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Illegal Refuse Presentation

June 16, 2009 Leave a comment

edinburgh

Fans of Edinburgh will enjoy Geoffrey Pullum’s post two days ago at Language Log. Pullum is a British linguist who spent many years at UC Santa Cruz, but returned to the UK two years ago to become a professor at the University of Edinburgh. He is also one of the founders of Language Log, along with Mark Liberman at the University of Pennsylvania.

In the recent post, Pullum returns to one of his recurring topics, which he has come to call nerdview, and which occurs when a document is written “in technical terms from the perspective of the technician or engineer rather than from a standpoint that would seem useful to the customer or reader.” (This quote is taken from an earlier Pullum post on nerdview.) I will leave it to Pullum to tell the story of his latest example of nerdview, the sentence, “This refuse has been checked for illegal presentation,” courtesy of the city of Edinburgh. The light he sheds on life in Edinburgh makes the post worth reading independent of the linguistic issues. Here’s a sample, without the context Pullum has provided regarding the challenges of setting out garbage for pickup in the New Town area:

You see, Edinburgh is basically on a seacoast. We have seagulls.

These large, wily, and sharp-beaked birds don’t spend all their time on the arduous traditional pursuit of catching live fish. Several days a week they head inland for an easier life, and flock to the New Town (they know exactly which streets to head for on which days). They come with the breaking dawn, looking for bags that were illicitly put out at midnight. In the spring and summer there is enough light to spot them as early as 4 a.m.; plenty of time to have breakfast before the streets start getting crowded with people walking to work.

Great gangs of gulls rip open the sacks, pull out packaging and envelopes and other dry trash and toss it all over the place, and dig around for discarded food, which they drag out and eat on the sidewalks (which are called “pavements” here; I hope you are appreciating the vocabulary lessons I have built into this piece). By 7 a.m., the street in front of many houses looks like a municipal dump. …

These birds are big, omnivorous, and fearless: you cannot frighten them away more than about ten feet. They come straight back the moment you move on. And they have no sense of civic pride whatsoever. Edinburgh is heart-stoppingly beautiful, but the gulls do not appreciate that. On some pickup days I have had to come home and use a shovel and broom to clear up outside our home.

Categories: Culture, Language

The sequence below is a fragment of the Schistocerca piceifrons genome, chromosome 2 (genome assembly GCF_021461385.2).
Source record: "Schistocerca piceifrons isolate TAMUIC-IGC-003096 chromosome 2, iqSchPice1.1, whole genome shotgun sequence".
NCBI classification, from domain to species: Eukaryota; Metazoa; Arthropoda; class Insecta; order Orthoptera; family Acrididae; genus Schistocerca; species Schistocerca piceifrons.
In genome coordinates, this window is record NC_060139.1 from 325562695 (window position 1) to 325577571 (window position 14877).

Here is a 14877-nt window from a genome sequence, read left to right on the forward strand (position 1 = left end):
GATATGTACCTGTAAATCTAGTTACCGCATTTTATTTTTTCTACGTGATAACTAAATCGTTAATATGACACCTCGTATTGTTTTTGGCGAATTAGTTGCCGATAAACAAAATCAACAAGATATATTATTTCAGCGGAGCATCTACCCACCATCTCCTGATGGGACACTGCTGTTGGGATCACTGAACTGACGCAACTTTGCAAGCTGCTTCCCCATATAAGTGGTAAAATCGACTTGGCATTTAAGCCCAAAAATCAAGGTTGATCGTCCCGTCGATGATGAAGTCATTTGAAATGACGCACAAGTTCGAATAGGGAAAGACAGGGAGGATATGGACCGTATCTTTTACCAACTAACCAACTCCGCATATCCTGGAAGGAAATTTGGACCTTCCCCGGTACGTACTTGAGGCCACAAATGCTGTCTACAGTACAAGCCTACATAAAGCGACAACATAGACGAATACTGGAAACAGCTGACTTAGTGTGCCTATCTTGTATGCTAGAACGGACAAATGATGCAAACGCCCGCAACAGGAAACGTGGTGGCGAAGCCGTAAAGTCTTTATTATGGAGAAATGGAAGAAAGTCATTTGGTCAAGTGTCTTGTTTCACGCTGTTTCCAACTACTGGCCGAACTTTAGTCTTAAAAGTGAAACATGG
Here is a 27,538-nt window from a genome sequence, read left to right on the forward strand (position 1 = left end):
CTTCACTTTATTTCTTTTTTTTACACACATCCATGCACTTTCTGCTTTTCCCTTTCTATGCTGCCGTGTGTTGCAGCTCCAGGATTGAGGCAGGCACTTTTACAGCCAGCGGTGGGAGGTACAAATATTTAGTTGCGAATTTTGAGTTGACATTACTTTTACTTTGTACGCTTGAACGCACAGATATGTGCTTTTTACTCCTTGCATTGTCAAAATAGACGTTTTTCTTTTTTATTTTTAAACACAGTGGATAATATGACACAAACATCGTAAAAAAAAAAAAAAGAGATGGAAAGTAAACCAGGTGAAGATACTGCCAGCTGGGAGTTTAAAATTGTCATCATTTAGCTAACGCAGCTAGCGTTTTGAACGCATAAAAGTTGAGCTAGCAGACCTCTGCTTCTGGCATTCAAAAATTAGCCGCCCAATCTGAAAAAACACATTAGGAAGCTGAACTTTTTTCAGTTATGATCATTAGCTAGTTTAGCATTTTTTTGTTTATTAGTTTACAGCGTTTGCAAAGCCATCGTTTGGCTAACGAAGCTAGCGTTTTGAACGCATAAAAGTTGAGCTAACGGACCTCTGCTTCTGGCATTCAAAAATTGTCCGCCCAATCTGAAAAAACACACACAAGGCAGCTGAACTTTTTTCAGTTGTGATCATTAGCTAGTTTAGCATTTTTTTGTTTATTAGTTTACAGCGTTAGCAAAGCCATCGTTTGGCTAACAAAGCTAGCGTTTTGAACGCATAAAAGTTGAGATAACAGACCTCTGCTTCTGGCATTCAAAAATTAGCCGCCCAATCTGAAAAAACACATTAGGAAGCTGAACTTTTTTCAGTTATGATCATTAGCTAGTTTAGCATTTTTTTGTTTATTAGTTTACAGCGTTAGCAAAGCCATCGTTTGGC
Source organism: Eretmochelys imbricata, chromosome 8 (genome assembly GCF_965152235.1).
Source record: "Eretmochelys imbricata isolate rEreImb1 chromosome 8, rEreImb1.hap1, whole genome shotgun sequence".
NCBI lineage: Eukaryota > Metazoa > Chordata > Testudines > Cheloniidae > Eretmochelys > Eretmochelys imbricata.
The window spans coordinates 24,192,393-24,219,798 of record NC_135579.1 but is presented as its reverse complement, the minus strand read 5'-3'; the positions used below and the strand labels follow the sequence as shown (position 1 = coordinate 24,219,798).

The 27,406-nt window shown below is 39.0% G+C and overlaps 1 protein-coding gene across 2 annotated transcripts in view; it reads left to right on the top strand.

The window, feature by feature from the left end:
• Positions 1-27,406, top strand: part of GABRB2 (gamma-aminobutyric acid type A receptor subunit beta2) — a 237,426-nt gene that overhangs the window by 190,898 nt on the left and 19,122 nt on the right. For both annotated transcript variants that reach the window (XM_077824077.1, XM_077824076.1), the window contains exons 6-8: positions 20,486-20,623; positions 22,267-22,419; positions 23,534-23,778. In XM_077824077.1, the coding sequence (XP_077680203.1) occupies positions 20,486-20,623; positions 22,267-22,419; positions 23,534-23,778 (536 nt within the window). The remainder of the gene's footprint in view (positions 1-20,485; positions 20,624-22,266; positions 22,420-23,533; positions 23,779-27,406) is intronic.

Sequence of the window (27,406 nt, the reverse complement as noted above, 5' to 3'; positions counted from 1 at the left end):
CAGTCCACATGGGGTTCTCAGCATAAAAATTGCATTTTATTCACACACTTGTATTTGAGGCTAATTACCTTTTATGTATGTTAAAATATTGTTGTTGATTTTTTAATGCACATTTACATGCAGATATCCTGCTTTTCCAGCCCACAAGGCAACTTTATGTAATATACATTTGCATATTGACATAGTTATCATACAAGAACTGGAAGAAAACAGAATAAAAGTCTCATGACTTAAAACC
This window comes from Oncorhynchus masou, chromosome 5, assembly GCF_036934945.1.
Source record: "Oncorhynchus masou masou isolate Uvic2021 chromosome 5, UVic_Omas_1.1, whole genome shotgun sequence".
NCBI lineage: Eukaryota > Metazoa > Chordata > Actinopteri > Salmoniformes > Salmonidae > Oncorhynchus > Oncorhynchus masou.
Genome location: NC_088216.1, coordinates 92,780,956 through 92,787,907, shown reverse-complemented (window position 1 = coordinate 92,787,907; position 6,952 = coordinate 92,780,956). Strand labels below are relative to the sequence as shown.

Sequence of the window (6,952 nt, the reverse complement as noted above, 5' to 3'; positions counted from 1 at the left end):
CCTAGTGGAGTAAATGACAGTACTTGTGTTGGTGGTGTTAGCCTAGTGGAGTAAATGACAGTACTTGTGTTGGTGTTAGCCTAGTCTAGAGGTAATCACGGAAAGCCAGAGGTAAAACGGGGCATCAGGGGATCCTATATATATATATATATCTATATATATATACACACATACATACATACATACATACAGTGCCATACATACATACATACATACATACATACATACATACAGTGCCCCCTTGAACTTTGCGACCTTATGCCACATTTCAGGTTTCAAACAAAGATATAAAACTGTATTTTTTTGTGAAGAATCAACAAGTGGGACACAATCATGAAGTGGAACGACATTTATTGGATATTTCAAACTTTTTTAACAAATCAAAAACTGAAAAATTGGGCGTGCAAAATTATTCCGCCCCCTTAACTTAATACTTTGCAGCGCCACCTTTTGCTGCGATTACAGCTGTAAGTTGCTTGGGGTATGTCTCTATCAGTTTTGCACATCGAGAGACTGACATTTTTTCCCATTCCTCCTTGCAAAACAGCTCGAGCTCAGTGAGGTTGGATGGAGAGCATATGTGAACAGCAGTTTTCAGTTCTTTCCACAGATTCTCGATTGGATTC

Roosevelt Island Improv

June 16, 2009 Leave a comment

I posted last week about Improv Everywhere‘s latest mission, the Surprise Wedding Reception, embedding their video report on it as well as a video of their JFK welcome back mission. If you haven’t seen the videos, take a look now. Yesterday they posted their report on the their sixth annual MP3 experiment, which took place on Roosevelt Island in New York City last month. The video is above, but the report has far more background information plus additional photos.

Here is the first paragraph of Improv Everywhere’s overview of their series of MP3 experiments:

The Mp3 Experiment has become an annual event for Improv Everywhere; Agent Tyler Walker and I put an mp3 online (usually around 45 minutes long) and agents download and transfer it to their iPods. Everyone then synchronizes their watches to an atomic clock on the website, and then heads out to the same public location. At the predetermined time, everyone presses play. Hilarity ensues as participants carry out ridiculous instructions delivered to their headphones via narrator Steve (aka The Omnipotent Voice From Above) and folks passing by try to figure out why a mass of people are all silently jumping around.

As for last month’s experiment, they explain that

This year’s location was Roosevelt Island. It’s a really beautiful place, situated in between Manhattan and Queens on the East River. There are about 12,000 residents on the island. To participate in this year’s experiment, agents were given these instructions. Everyone synchronized their watch to the clock on the instruction page, downloaded the mp3, wore a red, blue, yellow, or green shirt, and then traveled to the island. At exactly 4:00 PM, everyone would press play from wherever they happened to be on the island.

With this as background, watch the video above (or go to the link at youtube, and then be sure to click on HD), and if you enjoy it, read the report for more details.

As it turns out, NYT technology writer David Pogue participated in the experiment. His blog report is worth a look. And finally, Pogue mentions one of Improv Everywhere’s older missions, which I hadn’t seen yet, Food Court Musical. It’s worth a look too. Just click below.

Categories: Culture